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Minority rights downplayed in European Commissions progress reports on South East Europe

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The European Commission has paid scant attention to minority rights in its latest progress reports on the accession of South East European states, all of which are countries that have been a hotbed for ethnic tension and violence in the past, Minority Rights Group International says.

“It is striking how insufficient the information on minority rights is in these reports, given that minority protection is one of the Copenhagen Criteria to get into the EU,” says MRG’s Director Mark Lattimer.

“Inter-ethnic conflict has divided these former Yugoslavian states and it is worrying that minority rights do not get the attention they deserve,” Lattimer adds.

MRG’s statement comes ahead of a key meeting at the EU parliament in Brussels on Tuesday where a number of representatives from minority groups in the region will present their responses to the progress reports. The event hosted by MRG and MEP Kinga Gal will see presentations from six South East European states – Albania, Croatia, Bosnia and Herzegovina, Macedonia, Montenegro, Serbia and Kosovo.

A further criticism by MRG on the European Commission reports is that they do not sufficiently consult or consider the opinion of any of the minority groups in the region.

“We are concerned that civil society is being bypassed by both the national government and the European Commission in the EU enlargement process,” Lattimer says.

According to MRG some points made in the progress report on minority issues do not reflect the reality on the ground and appear to be based on information provided by the Government.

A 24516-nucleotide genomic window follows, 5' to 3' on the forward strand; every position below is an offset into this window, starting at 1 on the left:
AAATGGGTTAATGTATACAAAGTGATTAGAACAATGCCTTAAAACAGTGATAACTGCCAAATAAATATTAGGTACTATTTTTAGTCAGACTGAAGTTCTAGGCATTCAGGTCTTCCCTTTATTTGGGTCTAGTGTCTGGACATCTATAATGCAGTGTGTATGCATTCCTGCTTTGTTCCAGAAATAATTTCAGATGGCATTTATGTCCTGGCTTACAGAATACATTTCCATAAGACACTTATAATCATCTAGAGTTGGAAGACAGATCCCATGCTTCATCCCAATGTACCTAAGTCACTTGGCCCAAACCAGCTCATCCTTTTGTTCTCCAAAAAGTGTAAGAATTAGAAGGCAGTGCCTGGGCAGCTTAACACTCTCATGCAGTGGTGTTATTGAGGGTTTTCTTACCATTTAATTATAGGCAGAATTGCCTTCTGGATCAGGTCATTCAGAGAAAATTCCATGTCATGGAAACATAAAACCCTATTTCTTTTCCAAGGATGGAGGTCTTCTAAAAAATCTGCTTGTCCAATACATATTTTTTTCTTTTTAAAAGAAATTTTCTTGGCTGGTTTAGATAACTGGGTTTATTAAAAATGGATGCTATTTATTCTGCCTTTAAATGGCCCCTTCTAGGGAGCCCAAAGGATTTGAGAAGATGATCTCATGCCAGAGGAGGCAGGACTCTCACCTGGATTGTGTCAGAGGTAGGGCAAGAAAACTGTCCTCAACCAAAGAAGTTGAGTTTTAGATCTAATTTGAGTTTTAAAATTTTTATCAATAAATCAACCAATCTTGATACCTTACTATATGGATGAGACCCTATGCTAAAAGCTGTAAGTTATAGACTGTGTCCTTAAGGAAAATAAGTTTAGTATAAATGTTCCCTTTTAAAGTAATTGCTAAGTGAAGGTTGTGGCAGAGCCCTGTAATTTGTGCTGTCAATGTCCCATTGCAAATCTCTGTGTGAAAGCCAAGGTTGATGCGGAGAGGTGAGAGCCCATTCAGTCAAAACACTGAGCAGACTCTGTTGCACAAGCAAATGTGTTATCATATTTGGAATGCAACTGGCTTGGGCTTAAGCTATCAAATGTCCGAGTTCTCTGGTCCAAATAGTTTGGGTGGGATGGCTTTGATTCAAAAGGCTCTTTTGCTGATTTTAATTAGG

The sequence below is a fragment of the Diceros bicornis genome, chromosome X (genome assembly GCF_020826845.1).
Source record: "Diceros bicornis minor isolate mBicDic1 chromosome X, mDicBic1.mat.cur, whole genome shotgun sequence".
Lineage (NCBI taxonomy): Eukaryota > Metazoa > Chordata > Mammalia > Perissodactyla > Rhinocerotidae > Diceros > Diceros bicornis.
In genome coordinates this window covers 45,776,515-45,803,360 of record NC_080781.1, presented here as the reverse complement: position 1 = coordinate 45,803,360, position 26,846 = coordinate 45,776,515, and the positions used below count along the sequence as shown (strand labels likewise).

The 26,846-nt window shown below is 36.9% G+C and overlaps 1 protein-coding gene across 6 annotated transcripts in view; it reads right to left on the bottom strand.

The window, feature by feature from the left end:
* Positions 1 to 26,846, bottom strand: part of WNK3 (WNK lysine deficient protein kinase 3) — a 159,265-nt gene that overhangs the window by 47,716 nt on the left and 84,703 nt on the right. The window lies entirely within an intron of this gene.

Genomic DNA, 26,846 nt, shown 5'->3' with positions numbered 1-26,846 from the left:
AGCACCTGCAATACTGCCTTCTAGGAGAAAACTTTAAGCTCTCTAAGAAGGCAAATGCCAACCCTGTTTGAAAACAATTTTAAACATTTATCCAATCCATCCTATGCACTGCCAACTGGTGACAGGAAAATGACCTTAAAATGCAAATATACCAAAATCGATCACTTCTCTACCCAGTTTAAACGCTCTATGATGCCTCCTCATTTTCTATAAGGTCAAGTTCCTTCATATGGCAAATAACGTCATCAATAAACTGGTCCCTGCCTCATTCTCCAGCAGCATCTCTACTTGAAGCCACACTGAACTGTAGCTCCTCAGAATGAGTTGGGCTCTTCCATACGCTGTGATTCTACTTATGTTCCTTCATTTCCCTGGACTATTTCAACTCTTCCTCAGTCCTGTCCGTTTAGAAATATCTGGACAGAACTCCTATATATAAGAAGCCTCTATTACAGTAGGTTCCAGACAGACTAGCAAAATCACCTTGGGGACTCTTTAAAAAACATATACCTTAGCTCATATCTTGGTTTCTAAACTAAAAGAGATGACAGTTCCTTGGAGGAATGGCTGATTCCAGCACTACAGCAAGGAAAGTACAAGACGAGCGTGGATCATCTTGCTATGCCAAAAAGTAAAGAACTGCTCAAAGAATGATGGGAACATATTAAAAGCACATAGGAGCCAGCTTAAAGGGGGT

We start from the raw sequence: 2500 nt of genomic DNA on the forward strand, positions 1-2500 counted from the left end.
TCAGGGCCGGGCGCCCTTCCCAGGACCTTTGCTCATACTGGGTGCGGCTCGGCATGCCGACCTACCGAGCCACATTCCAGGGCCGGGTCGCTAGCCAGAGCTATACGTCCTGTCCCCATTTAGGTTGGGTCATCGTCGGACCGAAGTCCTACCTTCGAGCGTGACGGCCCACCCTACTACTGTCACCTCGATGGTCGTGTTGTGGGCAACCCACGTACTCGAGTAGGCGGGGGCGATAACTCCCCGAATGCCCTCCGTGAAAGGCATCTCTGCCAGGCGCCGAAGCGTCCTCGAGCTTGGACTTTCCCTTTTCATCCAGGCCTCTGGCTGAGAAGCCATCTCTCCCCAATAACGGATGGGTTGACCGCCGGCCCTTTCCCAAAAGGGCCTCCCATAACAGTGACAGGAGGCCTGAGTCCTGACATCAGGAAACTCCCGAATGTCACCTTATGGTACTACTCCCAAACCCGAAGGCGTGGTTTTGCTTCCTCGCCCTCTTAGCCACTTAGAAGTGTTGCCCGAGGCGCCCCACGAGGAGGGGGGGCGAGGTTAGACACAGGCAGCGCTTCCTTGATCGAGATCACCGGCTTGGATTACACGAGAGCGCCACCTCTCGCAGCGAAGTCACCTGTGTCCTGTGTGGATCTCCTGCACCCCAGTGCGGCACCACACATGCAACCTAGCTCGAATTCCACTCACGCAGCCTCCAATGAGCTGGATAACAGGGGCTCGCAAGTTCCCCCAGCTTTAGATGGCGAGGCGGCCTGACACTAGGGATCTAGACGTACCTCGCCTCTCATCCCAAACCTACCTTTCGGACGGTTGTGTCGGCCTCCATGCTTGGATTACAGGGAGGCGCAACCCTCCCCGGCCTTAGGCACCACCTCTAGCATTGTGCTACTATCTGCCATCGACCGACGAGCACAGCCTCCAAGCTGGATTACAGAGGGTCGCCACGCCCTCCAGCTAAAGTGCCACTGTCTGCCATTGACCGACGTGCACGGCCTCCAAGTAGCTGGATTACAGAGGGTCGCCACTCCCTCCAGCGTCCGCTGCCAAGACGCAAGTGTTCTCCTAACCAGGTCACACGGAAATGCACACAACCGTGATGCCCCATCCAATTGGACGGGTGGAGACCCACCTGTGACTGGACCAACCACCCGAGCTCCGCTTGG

For example, in Macedonia a number of minority NGOs have criticised the inactivity or inefficiency of the Committees on Inter-community Relations, supposedly established in all municipalities where minorities live. MRG’s partner organisations in Macedonia say that most of those committees exist only on paper – they neither meet nor implement any activities.

However the European Commission considers the establishment of these committees as a sign of progress in the country.

“These progress reports have a strong role to play in scrutinizing a country’s human rights record and guiding them in the right direction,” says Lattimer.

“These are countries where ethnic division has been a major feature of conflict and it continues seriously to threaten the stability of the region and it is essential that the European Commission pays more attention to minority rights and consults minority groups at the local level,” he adds.

Notes to the editor

  • The event bringing together minority groups from the region to respond to the progress reports will take place on 20 November 2007, 9:00 a.m. – 12:00 p.m. at the European Parliament (room A5F385)
  • The European Commission progress reports on the accession process of the above mentioned countries and Kosovo, were presented on November 6.
  • Minority Rights Group International (MRG) is a non governmental organisation working to secure the rights of ethnic, religious and linguistic minorities and indigenous peoples worldwide

Interview opportunities will include:

  • Representatives from minority communities from Croatia, Bosnia and Herzegovina, Serbia, Montenegro, Macedonia and Kosovo (please see details of organisations below)
  • Mark Lattimer, MRG’s Executive Director

Organisations making presentations:

  • Association for Democratic Initiatives, Macedonia
  • Roma Women’s Center Bibija, Serbia
  • Center for Peace, Legal Advice and Psychosocial Assistance, Croatia
  • Independent, Bosnia and Herzegovina
  • LIBERTASK, Montenegro
  • Roma and Ashkalia Documentation Center, Kosovo
  • Roma Democratic Development Association Sonce, Macedonia

For more information, confirmation of attendance or to pre-arrange interviews please contact the MRG Press Office on press@minorityrights.org.

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